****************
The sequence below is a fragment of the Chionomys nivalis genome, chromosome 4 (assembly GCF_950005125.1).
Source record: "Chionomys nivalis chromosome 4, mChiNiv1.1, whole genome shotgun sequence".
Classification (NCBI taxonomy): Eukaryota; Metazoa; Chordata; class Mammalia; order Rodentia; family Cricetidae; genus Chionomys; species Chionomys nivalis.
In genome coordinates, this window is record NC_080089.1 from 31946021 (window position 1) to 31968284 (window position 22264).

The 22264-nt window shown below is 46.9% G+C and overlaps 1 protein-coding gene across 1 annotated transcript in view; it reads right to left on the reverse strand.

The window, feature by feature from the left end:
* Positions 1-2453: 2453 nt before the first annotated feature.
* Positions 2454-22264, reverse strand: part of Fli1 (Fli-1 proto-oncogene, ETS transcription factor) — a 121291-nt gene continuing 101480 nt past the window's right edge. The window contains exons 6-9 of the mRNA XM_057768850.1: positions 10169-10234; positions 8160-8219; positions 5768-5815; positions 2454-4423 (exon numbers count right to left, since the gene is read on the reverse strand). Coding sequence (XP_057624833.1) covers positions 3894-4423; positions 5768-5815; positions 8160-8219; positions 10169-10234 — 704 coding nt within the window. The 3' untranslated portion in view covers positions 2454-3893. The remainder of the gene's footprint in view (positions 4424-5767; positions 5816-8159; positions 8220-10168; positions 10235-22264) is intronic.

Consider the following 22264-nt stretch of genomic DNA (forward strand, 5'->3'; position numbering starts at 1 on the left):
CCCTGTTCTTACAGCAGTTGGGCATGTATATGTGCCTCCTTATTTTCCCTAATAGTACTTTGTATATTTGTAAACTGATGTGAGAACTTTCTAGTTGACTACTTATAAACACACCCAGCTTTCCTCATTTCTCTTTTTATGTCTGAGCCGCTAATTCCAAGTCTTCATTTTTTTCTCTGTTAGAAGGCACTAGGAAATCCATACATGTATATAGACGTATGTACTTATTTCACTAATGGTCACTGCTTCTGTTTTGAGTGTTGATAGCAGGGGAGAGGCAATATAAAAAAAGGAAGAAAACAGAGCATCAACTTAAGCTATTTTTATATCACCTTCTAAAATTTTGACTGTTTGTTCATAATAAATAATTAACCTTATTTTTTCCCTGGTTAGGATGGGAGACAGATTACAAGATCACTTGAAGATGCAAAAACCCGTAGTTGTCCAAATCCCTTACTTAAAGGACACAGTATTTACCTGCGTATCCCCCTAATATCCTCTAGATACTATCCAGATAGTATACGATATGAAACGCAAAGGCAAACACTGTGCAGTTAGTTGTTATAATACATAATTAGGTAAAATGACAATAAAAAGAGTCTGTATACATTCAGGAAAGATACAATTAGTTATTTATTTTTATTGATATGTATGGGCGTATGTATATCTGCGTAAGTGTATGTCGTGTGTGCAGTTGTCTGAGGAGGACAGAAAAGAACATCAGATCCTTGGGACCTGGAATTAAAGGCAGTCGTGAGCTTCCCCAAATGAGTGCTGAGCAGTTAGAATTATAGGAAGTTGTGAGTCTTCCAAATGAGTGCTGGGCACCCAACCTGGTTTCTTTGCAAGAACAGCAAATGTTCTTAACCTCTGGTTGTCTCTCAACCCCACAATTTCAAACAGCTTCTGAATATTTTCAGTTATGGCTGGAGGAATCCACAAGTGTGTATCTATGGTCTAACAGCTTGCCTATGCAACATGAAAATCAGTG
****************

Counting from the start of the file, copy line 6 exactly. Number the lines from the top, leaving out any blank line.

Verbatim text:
The window, feature by feature from the left end: